Being on set is always exciting. But for young actors and stage actors who are new to working on camera, expectations and ideas about how to work on a television set can collide with reality in a bad way. Here are five big mistakes you’ll want to avoid on your next shoot.
1. Acting like you’re “one of the guys.” There’s a hierarchy. In most cases, everyone else will have been working together for awhile and you’re the new kid in town. If it’s your first day, you’re not near the top of the food chain. Be yourself, but fly under the radar and don’t spend your energy trying to be liked. It seems obvious, but everyone on set is a working professional. They’re trying to do their best work in the short time they have. Don’t try to make friends with everyone. It’s a distraction for everyone. It’s more important that you do your job. Time is expensive. They’ll love you if you nail every take and don’t waste anyone’s time. That’s how you’ll earn respect and, hopefully, create another work opportunity for yourself.
2. Not knowing your lines cold. Writers are very good at choosing the words that tell the story and propel the action forward. They will likely not appreciate your paraphrasing or struggling to remember your lines. It’s the most basic part of an actor’s job. It’s what you’re paid to do! Not knowing your lines cold is like the camera operator showing up not knowing how the camera works.
3. Showing up without a performance. If you show up expecting to have a rehearsal, run your lines with your scene partner, and an opportunity discuss your role with the director, you’re making a big mistake. There just isn’t time. Actors are expected to show up with a great performance. It’s expected that you’ve read the script, made choices about your role in advance, and are ready to perform when “action” is called. Do your homework and be ready.
4. Not understanding continuity. When editing, directors assemble clips lasting a few seconds each from multiple takes. A sure way to limit their editing options is to hire an actor who’s continuity is all over the place. An actor’s larger physical choices like posture, hand gestures, and movements must be consistent from take to take so the director can choose clips from different takes when editing. Smaller gestures like eye movements, changes in facial expressions, head nodding, etc., don’t matter. If you take a drink in your scene, drink in the same place every take. If they want to use the first line from one take and another take for your second, they won’t be able to cut between takes if your movements don’t match. Your emotional continuity must also match. It’s difficult to get a useable edit when you’re trying to piece together an angry take with a remorseful one.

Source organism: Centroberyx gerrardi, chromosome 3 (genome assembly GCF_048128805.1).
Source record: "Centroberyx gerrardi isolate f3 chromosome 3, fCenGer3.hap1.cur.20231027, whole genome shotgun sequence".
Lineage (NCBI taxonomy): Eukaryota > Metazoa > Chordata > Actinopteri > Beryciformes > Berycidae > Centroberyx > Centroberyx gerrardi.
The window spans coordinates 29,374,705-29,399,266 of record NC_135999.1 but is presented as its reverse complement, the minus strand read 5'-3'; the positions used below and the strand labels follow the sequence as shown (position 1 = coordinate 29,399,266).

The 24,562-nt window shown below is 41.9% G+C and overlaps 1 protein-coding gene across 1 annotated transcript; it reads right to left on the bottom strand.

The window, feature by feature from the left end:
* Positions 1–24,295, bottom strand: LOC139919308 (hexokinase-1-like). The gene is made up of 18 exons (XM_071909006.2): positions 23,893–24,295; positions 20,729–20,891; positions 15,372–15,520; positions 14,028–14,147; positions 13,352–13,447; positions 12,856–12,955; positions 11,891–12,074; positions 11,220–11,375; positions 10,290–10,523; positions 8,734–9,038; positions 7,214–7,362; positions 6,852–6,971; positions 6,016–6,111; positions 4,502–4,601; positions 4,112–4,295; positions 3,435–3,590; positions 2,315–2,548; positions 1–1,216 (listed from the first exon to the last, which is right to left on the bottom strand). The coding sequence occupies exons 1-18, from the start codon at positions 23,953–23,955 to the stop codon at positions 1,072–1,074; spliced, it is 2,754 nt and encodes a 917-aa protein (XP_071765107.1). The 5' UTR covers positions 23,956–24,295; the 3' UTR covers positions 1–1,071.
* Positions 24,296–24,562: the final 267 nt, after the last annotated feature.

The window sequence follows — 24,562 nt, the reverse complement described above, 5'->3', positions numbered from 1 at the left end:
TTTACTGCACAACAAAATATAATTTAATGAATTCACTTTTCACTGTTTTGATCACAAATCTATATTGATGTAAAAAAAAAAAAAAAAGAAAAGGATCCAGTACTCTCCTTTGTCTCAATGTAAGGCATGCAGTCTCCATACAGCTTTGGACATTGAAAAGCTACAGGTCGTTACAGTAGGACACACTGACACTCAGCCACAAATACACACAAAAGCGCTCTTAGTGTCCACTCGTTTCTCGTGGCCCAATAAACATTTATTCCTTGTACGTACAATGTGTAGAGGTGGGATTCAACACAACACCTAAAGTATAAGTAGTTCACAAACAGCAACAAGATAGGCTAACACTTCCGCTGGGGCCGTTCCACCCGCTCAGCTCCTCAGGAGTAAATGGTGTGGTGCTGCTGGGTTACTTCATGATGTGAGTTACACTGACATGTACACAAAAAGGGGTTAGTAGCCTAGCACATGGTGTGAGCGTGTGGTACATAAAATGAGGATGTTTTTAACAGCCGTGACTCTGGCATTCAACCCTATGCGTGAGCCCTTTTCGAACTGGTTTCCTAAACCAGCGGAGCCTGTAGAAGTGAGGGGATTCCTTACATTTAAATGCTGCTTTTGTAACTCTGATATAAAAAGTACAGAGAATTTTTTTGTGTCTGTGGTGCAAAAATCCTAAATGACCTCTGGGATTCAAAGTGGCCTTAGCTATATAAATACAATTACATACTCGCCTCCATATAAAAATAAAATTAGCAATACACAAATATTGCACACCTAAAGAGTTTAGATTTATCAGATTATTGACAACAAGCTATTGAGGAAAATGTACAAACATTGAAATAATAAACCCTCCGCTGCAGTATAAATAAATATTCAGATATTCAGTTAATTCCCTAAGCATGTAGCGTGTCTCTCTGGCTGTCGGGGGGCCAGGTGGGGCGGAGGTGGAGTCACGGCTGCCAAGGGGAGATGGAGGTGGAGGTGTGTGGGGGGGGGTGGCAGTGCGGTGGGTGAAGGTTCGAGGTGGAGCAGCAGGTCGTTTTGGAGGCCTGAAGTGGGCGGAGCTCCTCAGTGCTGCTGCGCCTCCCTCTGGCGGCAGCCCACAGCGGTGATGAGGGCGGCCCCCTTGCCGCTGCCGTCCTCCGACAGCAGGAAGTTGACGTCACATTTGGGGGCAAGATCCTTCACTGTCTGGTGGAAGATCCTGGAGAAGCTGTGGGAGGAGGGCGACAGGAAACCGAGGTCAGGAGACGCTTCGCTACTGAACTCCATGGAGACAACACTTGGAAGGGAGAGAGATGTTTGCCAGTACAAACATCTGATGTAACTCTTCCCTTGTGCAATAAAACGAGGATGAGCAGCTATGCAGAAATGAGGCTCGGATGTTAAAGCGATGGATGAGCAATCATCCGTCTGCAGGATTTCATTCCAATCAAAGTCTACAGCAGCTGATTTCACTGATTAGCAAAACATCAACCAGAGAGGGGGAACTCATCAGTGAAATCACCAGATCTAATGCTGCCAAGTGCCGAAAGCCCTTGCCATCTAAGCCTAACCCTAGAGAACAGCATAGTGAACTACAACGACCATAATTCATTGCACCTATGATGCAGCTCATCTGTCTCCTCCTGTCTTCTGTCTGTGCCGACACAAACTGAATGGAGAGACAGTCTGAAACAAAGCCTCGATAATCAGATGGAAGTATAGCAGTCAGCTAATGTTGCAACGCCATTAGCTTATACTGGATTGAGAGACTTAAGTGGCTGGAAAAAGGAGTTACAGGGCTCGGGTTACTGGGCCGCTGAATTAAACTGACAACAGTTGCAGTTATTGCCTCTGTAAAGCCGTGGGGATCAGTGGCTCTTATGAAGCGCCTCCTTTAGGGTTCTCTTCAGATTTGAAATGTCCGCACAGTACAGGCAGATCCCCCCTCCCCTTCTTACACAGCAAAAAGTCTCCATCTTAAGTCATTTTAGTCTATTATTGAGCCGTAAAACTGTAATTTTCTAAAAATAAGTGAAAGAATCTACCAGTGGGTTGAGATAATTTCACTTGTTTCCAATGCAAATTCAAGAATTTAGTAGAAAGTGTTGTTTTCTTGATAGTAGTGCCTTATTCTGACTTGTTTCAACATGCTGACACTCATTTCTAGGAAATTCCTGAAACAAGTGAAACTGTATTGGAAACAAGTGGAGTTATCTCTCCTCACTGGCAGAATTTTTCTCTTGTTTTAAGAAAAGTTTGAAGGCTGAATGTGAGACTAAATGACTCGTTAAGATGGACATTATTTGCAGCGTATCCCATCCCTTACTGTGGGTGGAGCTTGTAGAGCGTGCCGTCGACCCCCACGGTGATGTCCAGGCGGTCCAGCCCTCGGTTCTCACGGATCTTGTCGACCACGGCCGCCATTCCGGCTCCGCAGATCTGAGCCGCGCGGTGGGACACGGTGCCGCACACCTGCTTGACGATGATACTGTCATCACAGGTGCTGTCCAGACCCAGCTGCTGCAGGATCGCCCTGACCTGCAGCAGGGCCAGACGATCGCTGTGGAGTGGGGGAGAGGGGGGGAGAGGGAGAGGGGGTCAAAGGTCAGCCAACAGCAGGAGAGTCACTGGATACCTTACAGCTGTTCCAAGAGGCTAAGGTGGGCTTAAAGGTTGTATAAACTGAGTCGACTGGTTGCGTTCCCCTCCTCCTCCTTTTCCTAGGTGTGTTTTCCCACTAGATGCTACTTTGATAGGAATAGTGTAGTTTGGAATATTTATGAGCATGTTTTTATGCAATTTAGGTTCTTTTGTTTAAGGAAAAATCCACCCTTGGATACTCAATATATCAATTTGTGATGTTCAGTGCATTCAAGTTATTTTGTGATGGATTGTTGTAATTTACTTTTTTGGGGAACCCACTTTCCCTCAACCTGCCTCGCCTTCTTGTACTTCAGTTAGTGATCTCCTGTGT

5. Forgetting that you’re wearing a mic. It’s easy to do and the consequences can be disastrous. Once your body mic is on, everyone with a headset can hear every frustration or complaint you utter. Stay positive and be kind, patient, and respectful to everyone. Remember, you’re in a professional setting. Don’t risk alienating someone by thoughtlessly blurting out something that is better left unsaid.
Bonus Mistake: Not knowing how to budget your time. My first shoot I arrived on set and warmed up in my dressing room. I was called to makeup, returned to my dressing room, got into costume and waited. Not knowing exactly when my scene would be shot, I stayed ready, warmed up, focused, and in costume all day which was completely unnecessary and exhausting. Had I not been too afraid to ask, I would’ve learned that my scene was re-scheduled to be shot later in the day to accommodate another actor (the star). By the time they called me to set, I had been working all day! The moral of the story is, if you’re not sure, ask, because you could end up waiting much longer or shooting much sooner than you expect.
If you have a big mistake of your own that you’d like to share, please leave it in the comments below. To learn how to nail your on-camera auditions so that you can work on set more often, download my free e-book “The 6 Secrets of a Working Actor.”
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